Let's look at a rather bizarre example to illustrate this: the so called Texas Polygamy Cult, founded by jailed polygamist leader Warren Jeffs, who took over in 2002 as prophet of the Fundamentalist Church of Jesus Christ of Latter Day Saints, which broke off from the Mormon church in the 1930s over the issue of polygamy. Authorities took into legal custody more than 400 children and 133 women deemed to have been harmed or in imminent danger of harm. There was no groundswell of outrage from the American public, Christian or otherwise, that these people had been unfairly treated. We all thought, "Man that's weird." Because polygamy is a marriage position held by very few folks in America. But fast forward to a different country, with a different background, and one finds a vastly different story. Jacob Zuma, a polygamist, is poised to be the next president of South Africa. And when his latest wife was asked to comment on who would be the "first lady" all she could reply was "Jesus is Lord." Apparently, in her Zulu Christian background, polygamy is supported by the Bible, where one finds patriarchs such as Abraham and Jacob, and Biblical heavyweights such as David and Solomon having multiple wives. Again, secular truth is political.
No offense to anyone, (lol) but holding views based on your religious and social upbringing is the only kind of views anyone holds. We are all a product of our background. All we can hope for in the public arena is that we each come humbly to the table, argue passionately, respect all sides, and come out with what we can to guide our country into the future. If my view is out of political vogue, that doesn't mean I will stop trying to convince others. If my view is popular, then I have even more reason to check my heart and ensure that arrogance is not blinding me to errors in my own ways. Props to Miss California for not only being beautiful, but for thoughtfully sharing her own opinion on a tough subject for us all.

















5 comments:

Matthew said...

The problem is all about how the conversation is shaped. The conversation is shaping up so that same-sex marriages are "the next tier of the civil rights movement," so therefore, it's an issue of oppression. Period. We are not allowed to question the homosexual lifestyle. If someone is homosexual because of a history of sexual brokenness (i.e., molestation, abuse, etc.), then we are not allowed to take that into account as causing a person's slide into homosexuality (See: Oprah and Ted Haggard's wife). Homosexuality is just "who the person is" with no outside causes. We aren't allowed to use principals of natural law to point to the fact that sexuality in nature is used to reproduce offspring, that this is accomplished through a male and a female, and that anything apart from this is an abnormality obstructing the original purpose of sexuality. Now, there may very well be people who are born as homosexuals; however, in this area, we are not allowed to suggest that all of nature is affected by some kind of historical and/or theological Fall of humankind. These are the arguments of many evangelicals, and we can't bring them to the table because we aren't allowed to speak against "the next tier of civil rights."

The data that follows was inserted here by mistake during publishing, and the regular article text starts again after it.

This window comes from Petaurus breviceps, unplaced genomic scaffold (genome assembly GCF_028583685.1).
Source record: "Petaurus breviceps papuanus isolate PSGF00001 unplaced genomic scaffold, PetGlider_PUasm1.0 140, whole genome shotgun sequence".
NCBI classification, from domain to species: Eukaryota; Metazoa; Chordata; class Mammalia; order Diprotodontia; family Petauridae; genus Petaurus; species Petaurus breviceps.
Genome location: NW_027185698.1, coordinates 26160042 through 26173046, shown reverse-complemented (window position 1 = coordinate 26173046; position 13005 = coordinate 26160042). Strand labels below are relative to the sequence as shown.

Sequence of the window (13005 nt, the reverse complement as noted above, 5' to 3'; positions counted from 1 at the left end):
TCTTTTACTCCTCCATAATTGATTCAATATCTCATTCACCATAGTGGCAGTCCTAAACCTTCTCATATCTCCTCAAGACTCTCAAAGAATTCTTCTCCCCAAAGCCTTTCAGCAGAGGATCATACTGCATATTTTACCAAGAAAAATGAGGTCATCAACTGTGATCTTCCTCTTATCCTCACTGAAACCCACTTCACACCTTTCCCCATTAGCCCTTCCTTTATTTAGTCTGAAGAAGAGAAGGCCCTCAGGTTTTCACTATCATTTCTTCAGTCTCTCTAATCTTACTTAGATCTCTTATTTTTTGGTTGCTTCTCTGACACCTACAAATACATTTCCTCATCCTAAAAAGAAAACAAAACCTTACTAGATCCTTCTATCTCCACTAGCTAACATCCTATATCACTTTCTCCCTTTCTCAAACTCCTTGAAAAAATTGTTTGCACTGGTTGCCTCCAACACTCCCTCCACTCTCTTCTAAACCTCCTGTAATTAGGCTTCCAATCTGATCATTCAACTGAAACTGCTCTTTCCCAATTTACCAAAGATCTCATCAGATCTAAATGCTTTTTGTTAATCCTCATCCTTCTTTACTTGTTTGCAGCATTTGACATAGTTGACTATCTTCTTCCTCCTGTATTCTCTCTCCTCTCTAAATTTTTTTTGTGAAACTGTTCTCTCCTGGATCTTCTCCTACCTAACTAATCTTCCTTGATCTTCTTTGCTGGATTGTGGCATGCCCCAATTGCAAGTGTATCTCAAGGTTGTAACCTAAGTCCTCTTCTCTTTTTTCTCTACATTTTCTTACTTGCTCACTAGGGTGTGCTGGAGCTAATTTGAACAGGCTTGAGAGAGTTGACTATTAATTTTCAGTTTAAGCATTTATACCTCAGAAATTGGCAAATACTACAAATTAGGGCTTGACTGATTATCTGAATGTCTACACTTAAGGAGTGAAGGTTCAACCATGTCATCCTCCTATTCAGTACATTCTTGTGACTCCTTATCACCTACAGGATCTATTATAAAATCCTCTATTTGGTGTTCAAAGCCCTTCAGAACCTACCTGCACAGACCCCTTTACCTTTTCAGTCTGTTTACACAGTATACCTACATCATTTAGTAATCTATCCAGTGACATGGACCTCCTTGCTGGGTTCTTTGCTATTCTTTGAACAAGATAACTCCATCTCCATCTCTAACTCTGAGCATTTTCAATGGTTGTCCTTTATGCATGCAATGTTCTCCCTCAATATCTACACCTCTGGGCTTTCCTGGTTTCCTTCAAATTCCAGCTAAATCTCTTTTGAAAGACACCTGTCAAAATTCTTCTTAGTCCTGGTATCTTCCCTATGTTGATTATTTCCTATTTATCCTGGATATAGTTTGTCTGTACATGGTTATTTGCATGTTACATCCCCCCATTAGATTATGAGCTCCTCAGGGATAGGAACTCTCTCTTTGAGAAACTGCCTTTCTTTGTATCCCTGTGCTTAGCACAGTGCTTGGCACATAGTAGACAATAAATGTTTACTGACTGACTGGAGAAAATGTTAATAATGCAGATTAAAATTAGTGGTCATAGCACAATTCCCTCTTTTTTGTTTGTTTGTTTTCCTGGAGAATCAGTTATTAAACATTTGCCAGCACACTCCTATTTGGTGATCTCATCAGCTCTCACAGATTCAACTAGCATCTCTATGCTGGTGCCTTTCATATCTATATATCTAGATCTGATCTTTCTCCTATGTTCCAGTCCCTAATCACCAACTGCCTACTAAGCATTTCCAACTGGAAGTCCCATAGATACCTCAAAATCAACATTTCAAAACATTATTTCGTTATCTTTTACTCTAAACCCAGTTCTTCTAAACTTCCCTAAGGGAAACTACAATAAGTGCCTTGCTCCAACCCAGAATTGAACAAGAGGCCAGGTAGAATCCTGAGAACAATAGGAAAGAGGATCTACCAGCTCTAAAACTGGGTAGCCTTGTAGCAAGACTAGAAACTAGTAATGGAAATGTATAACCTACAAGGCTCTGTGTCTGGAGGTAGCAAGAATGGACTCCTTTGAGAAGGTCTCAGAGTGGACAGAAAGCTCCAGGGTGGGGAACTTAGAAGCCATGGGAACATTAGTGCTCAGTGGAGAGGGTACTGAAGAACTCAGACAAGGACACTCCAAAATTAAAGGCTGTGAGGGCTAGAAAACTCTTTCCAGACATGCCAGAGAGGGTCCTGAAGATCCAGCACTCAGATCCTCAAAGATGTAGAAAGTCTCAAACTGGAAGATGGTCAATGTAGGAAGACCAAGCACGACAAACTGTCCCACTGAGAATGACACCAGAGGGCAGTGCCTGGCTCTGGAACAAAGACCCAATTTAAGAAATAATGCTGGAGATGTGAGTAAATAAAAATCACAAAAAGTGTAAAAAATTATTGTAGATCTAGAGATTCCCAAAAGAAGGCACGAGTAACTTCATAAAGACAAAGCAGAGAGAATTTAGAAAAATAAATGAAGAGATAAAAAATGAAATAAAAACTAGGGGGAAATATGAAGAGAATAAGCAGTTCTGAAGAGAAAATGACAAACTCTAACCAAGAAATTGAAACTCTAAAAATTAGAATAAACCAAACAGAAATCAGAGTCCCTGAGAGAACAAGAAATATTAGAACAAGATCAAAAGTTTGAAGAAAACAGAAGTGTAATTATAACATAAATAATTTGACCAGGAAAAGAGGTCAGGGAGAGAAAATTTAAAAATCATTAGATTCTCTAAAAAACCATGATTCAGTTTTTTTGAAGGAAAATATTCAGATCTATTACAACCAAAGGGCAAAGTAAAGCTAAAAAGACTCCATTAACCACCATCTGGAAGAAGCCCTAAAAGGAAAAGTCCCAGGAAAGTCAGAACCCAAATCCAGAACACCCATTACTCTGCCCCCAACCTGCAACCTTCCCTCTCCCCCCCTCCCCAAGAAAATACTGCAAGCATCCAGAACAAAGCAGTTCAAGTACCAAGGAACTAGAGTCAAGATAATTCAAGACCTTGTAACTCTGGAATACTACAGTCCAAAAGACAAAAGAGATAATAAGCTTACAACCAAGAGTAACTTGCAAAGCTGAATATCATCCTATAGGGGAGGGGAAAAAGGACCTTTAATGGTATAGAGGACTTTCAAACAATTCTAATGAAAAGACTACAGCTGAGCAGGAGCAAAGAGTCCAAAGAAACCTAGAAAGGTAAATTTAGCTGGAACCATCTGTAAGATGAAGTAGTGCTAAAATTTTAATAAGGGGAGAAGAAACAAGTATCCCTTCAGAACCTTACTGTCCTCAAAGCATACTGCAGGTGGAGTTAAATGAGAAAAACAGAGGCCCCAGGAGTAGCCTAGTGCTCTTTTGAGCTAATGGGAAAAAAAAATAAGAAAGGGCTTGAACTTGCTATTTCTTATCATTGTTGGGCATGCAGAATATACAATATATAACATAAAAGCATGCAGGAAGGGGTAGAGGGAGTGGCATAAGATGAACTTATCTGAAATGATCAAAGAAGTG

Matthew said...

As a follow-up to my first comment about the relationship between homosexuality and sexual abuse, the fact that we aren't allowed to bring this up in public and secular discourse is particularly damning seeing as if we were allowed to bring it up, some people might have authentic healing and restoration.

osborne family said...

Very well written. I am going to forward this. Thank you for taking the time to share your thoughts.

Bridget said...

I question the homosexual lifestyle all the time. And why can't we bring up the issue of a possible connection between abuse & homosexuality? There has been alot written on the subject. We have that freedom & I think we should express our own point of view even if it isn't popular. We may have to withstand critism (hopefully not violence) from the haters, but I believe it's worth it because our freedom came with a price. So we must never shy away from expressing our point of view even if it means rejection, hatred,or God forbid violence.

TylerGirly said...

I agree that the societal trend toward essentializing homosexuality, thereby making it an issue of identity politics, complicates any sort of discussion about the origins of the behavior. When it comes to the problem of civil rights, I can understand why there would be much debate even within Christian circles. As a Bible-believer who is reluctant to call herself evangelical or align with mainstream American Christianity/Conservatism, I would have appreciated a more diplomatic answer from Miss California. This is a states' rights issue; it's more than a question of personal religious beliefs, no matter how "absolute" those beliefs may be.